UMD Poll Sheds Light on American Attitudes Surrounding Orlando, the Middle East & U.S. Election

UMD Poll Sheds Light on American Attitudes Surrounding Orlando, the Middle East & U.S. Election

Americans hold a more favorable view of Muslims and Islam today than they did eight months ago, despite a presidential campaign focused on Muslim immigrants and the threat of terrorism, as well as the mass shooter in Orlando who claimed to be acting on behalf of ISIS and in the name of Islam. These are among the striking findings of two new polls released July 11 by Dr. Shibley Telhami, the Anwar Sadat Chair for Peace and Developmentat the University of Maryland. 

One poll was taken two weeks before the Orlando shooting, the other two weeks after and the results were compared with those from a Sadat poll conducted in November of 2015. Asked about their views of the Muslim people overall, respondents who expressed favorable views went from 53 percent in November 2015 to 58 percent in May 2016 (two weeks before the Orlando shooting) to 62 percent in June 2016 (two weeks after the Orlando shooting).

“The Orlando shootings didn’t have the kind of impact that people might have expected in terms of people souring on Islam and Muslims,” Dr. Telhami noted. “One reason is they actually don’t interpret the Orlando shooting to be principally motived by Islamic ideology. The public has a far more nuanced view of the shooting.”

At the same time, the Sadat polls found that Americans’ favorable views of Islam as a religion went from 37 percent in November 2015 to 44 percent in June. Similar trends emerged when poll participants were asked whether they felt Islamic and Western ideals were compatible. The percentage of those who said the two were compatible went up from 57 percent, to 61 percent, to 64 percent over the three polls.

On all issues measured, Republican views remained relatively fixed throughout the three polls. The noticeable change occurred among Democrats and Independents.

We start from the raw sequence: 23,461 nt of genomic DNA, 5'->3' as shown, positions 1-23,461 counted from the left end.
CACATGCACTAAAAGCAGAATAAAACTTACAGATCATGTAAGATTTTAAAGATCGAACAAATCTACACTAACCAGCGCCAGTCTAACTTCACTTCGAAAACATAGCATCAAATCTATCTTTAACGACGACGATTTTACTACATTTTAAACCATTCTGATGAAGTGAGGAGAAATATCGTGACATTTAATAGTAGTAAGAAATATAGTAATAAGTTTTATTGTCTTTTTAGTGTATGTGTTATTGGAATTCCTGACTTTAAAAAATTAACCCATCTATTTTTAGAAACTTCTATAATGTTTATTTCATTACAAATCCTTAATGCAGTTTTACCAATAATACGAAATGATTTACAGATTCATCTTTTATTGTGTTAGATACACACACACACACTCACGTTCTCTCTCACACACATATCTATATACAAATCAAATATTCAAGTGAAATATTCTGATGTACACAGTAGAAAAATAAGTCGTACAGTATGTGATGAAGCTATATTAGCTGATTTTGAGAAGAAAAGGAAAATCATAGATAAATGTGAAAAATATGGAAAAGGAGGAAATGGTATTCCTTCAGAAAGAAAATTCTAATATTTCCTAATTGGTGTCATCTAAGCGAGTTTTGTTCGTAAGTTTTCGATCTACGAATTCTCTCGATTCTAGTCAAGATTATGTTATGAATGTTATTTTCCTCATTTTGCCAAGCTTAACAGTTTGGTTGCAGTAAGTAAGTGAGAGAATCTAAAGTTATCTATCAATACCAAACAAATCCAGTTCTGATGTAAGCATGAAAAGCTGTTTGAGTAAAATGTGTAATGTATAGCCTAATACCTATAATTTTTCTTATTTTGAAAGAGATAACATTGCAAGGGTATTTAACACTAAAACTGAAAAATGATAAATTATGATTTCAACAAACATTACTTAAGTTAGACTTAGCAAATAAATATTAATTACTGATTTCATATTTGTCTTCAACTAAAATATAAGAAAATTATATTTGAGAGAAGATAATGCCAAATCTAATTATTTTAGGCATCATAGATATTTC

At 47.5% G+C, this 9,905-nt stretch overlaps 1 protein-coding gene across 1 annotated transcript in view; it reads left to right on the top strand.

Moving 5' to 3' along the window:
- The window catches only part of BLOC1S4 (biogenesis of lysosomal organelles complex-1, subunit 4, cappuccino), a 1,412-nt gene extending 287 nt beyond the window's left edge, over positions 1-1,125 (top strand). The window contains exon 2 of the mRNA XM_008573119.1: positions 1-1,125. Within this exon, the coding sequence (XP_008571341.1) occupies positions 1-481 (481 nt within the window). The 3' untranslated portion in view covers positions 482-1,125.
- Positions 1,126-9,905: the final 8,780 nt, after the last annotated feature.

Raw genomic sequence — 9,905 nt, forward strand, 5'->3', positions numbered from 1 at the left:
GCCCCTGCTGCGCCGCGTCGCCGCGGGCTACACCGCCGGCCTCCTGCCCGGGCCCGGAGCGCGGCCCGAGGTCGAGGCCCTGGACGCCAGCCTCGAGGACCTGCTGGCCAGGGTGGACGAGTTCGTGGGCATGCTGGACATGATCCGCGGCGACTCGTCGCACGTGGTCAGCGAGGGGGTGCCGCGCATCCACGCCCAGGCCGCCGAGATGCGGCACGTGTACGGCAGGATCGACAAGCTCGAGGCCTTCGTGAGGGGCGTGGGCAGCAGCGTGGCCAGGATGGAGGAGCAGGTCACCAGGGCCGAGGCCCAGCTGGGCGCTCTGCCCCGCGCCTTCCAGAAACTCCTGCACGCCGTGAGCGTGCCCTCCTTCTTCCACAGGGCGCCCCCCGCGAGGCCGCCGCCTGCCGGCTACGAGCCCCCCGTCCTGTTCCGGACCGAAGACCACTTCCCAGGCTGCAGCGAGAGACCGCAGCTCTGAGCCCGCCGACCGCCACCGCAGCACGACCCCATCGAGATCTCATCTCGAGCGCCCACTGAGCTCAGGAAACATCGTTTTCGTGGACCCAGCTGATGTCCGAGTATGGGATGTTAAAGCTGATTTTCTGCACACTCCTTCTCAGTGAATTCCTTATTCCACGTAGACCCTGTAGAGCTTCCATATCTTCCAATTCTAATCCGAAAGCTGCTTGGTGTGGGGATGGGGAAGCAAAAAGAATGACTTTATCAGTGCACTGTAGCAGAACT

“It still holds that slightly more Americans have an unfavorable view of Islam as a religion than favorable one. That suggests to me that some candidates will try to exploit that space but if there is any indication from the poll results that we now have, that may not work,” Dr. Telhami said.

Dr. Telhami has been polling American attitudes toward Muslims since the September 11th terrorist attacks and says in the last several years, Americans’ views toward Muslims and Islam have settled and now, for the first time, are showing improvement. Included in the poll are questions about Americans’ experience with Muslims, asking: “In your life, how familiar are you with people who are Muslim?” The choices are: “I don’t know any,” “I know some but not very well,” and “I know some very well.” 

“Those people who don’t know any Muslims have a far more negative view of both the Muslim people and the Muslim religion and those people who know some Muslims well have a much better view, so that’s part of the issue—not the only issue, there are a lot of other factors—but it certainly is interesting to see there is that direct correlation between just interacting with people versus dealing with something abstract,” Dr. Telhami said. 

The polls were fielded by Nielson Scarborough and the results were released July 11 at The Brookings Institution, where Dr. Telhami is a Nonresident Senior Fellow. Dr. Telhami discusses the results and their significance in more detail in an article appearing in Politico. To view more poll data, click here.

July 13, 2016


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